The more I study Beatles songs the more it seems that for John Lennon the centre of his songs are the chord progressions (or the way the melody fights against the chord progression) whereas McCartney's best melodies could sit happily over any number of chord progressions or none at all. I'll expand on this more next time but today let's look at Julia's chord progressions.
The first and fourth verses have an 8 bar structure
D Bm7 F#m F#m
D Bm7 F#m A
whereas all the other verses have 12 bars
D Bm7 Am7 Am9
B7 B7 G9 Gm7
D Bm7 F#m A
only the first two bars and last four bars are identical.
Obviously having verse with totally different construction raises some questions about whether you can even call them both verses. I'll get into that when we look at structure.
When the verse moves into a different section (verse 4 or the bridge) we get 2 bars of D breathing space. This is essential as the verse is designed to loop back on itself. So when it doesn't we need extra time to finish singing the final 'Julia' (and breathe!).
The 10 bar bridge changes key first to C#m then, when the D arrives, C# phrygian mode.
C#m C#m D D
F#m7 F#m6 F#mb6 F#m
The Bm6 helps to re-establish the original key (as does the F#m7 and F#mb6). In fact the F#m(b6) to F#m to D forms a quite effective weird little cadence.
Out Of Key
So looking at our progressions we have a multitude of out of key chords (ticket 28). There's the old Beatles favourite, the minor 4 (iv) - Gm7, and the much rarer minor 5 (v) - Am7 and Am9. That's tickets 8 & 44. But that's just the tip of the iceberg. Here's the full list with the out-of-key notes they contain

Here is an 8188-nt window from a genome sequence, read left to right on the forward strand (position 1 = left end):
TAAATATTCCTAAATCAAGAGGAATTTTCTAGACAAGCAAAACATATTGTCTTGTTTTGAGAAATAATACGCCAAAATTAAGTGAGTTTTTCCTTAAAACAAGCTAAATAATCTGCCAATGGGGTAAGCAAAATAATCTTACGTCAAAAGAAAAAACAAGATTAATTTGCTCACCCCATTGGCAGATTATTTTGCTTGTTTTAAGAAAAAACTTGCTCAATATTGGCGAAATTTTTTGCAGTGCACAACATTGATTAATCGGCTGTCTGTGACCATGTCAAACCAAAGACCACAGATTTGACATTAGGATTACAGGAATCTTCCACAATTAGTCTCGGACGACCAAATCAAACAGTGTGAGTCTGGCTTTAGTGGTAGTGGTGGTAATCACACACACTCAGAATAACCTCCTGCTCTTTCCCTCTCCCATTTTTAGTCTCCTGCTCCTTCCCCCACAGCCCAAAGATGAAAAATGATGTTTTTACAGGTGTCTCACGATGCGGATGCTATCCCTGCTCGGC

Chord Interval Note
Am7 v7 c
Am9 v9 c
B7 VI7 d#
G9 IV9 f
Gm7 iv7 bb and f
C#m VII g#
Bm6 vi6 g#
F#m6 iii6 d#
If you do the math (alphabet?) you'll notice that in the course of the song Lennon uses all 12 notes!
The Lost Chord
As well as what's in there, what's missing is also interesting. The 3 chord trick I - IV - V is the mainstay of all pop writing yet Lennon doesn't play a straight G major (IV) anywhere in the song. He doesn't even use it's minor substitute Em (vi)! (Ticket 7).
We have an example of a 12 bar pattern that isn't a blues tune (Ticket 35) which is a lot harder to pull off than it might sound (Fool On The Hill is another nice example).
As well as classic Beatles chords we have classic progressions. The bridge ends with a pattern containing a descending chromatic line starting on the b7 of the scale (ticket 31)
b7 – 6 – b6 – 5
e – d# – d – c#
placed within the F#m chord that line gives us
F#m7 F#m6 F#mb6 F#m
which is exactly the same progression that most famously occurred in Paul McCartney's song Eleanor Rigby.
Em7 Em6 Emb6 Em
All the lonely people where do they all come from?
Lennon creates a little subconscious hook in the chord part by hinting at the F#m7 - F#m6 - F#mb6 - F#m pattern with the Bm7 to Bm6 progression that comes just before it. (Ticket 9 – use fragments of the existing melody/chord to create new parts)
A far stronger instrumental hook (ticket 3) is the way Lennon plays almost whole vocal melody on the top string. This may have either been because he created the vocal line by singing the guitar part or wanted to play what he was singing to support his vocals (it is a pretty odd melody).
Either process could be a good starting point for YOUR next song.
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Can't get enough Beatles-style songs about mysterious women? Check out Sadie's Sister, my collaboration with Stuart Kidd – free to download here.